Jimmy Walker (basketball)

From Wikipedia, the free encyclopedia
Jump to: navigation, search
Jimmy Walker
Personal information
Born (1944-04-08)April 8, 1944
Amherst, Virginia
Died July 2, 2007(2007-07-02) (aged 63)
Kansas City, Missouri
Nationality American
Listed height 6 ft 3 in (1.91 m)
Listed weight 195 lb (88 kg)
Career information
High school Laurinburg Institute
(Laurinburg, North Carolina)
College Providence (1964–1967)
NBA draft 1967 / Round: 1 / Pick: 1st overall
Selected by the Detroit Pistons
Pro career 1967–1976
Position Shooting guard
Number 24, 11
Career history
19671972 Detroit Pistons
19721973 Houston Rockets
19731976 Kansas City-Omaha Kings
Career highlights and awards
Career NBA statistics
Points 11,655 (16.7 ppg)
Rebounds 1,860 (2.7 rpg)
Assists 2,429 (3.5 apg)
Stats at Basketball-Reference.com

James "Jimmy" Walker (April 8, 1944 – July 2, 2007) was an American professional basketball player. A 6'3" (1.91 m) guard, he played nine seasons (1967–1976) in the NBA as a member of the Detroit Pistons, Houston Rockets, and Kansas City Kings.[1] Walker was a two-time All-Star who scored 11,655 points in his career. He was also the father of former NBA player Jalen Rose,[1] though he left Rose's mother prior to his birth and took no part in the child's upbringing.[2] Walker died on July 2, 2007, at the age of 63, from complications related to lung cancer.

College career[edit]

Walker played basketball on the streets of Boston's Roxbury neighborhood. Originally a bit overweight as a teen, he worked on his game for hours, even alone, at the Lewis School playground. An older player from Cambridge, Mass., Francis "Rindge" Jefferson, who had played at Kentucky State, took an interest in the 14-year old Walker, already 6'2". Jefferson worked with the middle school star. A semi-pro team Jefferson was involved in, the Bruins, even took Walker along as a player, by the time he was 15, in state wide semipro tournaments against former college stars. Walker also played with the Bruin Juniors. He starred at Boston Trade High School, and was noticed in the schoolyards by Celtics' star Sam Jones. Jones took an interest in the 6'3" teenager, and steered the average student to his own alma mater, Laurinburg Institute, a black preparatory school in North Carolina once attended by Dizzy Gillespie. At Laurinburg, Walker improved his grades. It was when his cousin Bill Blair was being recruited by Providence College, that he told then-Coach Joe Mullaney, "You should see my cousin Jimmy".[3]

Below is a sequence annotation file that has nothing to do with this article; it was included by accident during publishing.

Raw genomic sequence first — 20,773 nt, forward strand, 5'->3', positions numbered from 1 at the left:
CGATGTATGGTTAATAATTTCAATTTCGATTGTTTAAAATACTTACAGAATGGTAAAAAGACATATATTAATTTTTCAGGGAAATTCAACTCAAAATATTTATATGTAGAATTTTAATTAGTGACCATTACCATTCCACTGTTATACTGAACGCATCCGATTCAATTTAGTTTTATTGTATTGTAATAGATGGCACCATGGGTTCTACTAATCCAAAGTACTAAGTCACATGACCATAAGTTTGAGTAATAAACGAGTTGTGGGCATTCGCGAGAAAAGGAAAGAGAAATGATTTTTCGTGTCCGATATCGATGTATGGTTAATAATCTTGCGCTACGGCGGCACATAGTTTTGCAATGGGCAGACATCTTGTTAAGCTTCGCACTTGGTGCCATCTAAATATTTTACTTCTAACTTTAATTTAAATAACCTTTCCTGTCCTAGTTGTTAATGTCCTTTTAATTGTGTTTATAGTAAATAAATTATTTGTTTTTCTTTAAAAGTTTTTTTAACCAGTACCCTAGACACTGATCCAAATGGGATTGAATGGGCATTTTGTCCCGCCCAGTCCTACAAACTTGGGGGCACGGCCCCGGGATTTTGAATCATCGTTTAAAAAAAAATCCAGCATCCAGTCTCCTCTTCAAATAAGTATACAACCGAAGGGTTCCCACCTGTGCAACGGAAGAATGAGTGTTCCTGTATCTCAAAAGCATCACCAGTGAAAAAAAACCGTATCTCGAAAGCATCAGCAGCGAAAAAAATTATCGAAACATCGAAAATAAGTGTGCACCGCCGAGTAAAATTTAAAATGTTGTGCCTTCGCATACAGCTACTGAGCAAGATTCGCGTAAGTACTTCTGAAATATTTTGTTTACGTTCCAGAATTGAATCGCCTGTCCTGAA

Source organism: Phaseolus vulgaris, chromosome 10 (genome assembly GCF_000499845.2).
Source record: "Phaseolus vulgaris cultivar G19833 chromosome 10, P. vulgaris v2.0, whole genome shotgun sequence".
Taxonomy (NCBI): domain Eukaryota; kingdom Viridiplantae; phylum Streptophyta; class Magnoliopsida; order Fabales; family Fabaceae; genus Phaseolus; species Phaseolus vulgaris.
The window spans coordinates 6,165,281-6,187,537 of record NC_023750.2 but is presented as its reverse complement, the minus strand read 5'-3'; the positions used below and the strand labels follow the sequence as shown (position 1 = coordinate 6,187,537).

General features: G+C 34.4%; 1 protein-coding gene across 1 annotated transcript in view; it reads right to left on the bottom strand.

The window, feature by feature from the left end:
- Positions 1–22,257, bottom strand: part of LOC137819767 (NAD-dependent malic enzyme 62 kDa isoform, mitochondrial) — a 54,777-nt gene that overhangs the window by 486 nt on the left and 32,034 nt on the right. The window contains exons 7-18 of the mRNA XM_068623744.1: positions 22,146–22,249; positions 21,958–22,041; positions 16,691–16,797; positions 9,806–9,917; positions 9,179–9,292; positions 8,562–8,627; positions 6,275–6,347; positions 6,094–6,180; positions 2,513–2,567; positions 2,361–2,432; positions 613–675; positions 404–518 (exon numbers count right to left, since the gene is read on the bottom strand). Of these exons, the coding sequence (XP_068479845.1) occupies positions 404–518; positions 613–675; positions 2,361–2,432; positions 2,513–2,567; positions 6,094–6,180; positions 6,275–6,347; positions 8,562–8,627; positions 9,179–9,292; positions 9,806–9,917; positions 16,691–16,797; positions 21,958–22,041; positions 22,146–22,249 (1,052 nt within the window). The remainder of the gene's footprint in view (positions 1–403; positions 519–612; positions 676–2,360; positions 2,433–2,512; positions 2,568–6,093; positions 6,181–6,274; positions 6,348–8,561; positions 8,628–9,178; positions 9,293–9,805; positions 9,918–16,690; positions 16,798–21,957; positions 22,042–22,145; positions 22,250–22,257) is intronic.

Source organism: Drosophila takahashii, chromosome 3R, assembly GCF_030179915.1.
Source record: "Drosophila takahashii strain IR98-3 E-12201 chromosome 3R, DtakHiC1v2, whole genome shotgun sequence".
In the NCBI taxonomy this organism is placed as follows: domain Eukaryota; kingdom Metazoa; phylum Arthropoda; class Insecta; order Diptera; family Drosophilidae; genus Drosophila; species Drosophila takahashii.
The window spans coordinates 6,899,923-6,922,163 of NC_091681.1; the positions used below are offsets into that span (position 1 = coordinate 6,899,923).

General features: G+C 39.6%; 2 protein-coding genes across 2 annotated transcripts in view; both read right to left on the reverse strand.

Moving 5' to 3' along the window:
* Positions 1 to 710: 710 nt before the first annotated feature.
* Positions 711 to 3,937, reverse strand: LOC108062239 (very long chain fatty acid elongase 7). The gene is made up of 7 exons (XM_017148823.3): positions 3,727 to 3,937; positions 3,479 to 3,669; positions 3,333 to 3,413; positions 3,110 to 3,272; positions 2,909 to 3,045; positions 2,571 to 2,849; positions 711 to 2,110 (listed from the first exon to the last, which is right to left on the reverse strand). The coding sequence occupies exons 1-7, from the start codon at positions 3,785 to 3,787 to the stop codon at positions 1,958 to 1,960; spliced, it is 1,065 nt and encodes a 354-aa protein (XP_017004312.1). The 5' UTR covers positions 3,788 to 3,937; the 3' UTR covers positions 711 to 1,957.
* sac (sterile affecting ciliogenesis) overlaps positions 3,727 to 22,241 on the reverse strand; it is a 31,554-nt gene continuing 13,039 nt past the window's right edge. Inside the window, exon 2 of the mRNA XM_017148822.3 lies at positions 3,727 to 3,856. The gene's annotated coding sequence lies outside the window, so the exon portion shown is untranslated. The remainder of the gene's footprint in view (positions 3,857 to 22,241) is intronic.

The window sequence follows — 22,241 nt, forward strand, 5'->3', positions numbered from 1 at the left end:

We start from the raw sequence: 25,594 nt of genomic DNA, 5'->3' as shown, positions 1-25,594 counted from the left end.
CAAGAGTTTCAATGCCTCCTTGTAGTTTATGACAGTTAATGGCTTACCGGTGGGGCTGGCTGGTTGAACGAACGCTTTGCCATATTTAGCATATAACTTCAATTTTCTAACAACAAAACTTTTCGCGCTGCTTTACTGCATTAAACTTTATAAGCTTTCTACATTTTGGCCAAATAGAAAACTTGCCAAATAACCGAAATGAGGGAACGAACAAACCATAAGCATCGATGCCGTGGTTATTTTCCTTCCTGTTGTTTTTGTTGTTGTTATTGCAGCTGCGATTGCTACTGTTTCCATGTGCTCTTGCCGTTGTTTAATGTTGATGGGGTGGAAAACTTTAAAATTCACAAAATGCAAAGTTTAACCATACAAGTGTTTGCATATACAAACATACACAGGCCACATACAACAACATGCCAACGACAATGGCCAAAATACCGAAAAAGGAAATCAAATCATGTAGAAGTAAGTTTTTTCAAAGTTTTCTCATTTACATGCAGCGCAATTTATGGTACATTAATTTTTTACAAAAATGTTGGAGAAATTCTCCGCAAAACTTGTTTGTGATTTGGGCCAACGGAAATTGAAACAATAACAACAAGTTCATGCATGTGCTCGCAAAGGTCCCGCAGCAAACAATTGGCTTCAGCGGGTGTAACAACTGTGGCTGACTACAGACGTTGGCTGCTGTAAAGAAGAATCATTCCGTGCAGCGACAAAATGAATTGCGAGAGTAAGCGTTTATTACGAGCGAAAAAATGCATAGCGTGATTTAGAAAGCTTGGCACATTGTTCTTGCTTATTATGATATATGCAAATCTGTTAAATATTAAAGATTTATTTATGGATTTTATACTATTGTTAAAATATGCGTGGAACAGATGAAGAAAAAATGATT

The Friars were ranked number three in the nation in Walker's sophomore year and despite suffering a 109-69 forty-point blowout by Princeton and their All American Bill Bradley in the Eastern Regional Finals, cursed by a horrid shooting performance and 41 points from Bradley, a national championship seemed quite possible for the following season. The Friars were returning all five starters, including James Benedict, Bill Blair Cite error: There are <ref> tags on this page without content in them (see the help page). and future NBA All-Star Mike Riordan. But then the hoop gods turned away from Providence, when they lost Dexter Westbrook. The promising 6-foot-7 sophomore from the Big Apple was the team's starting center. He was a versatile and athletic talent, but the tough academic standards proved to be his downfall. He was forced out of school, and the Friars' chance at a title vanished.[3]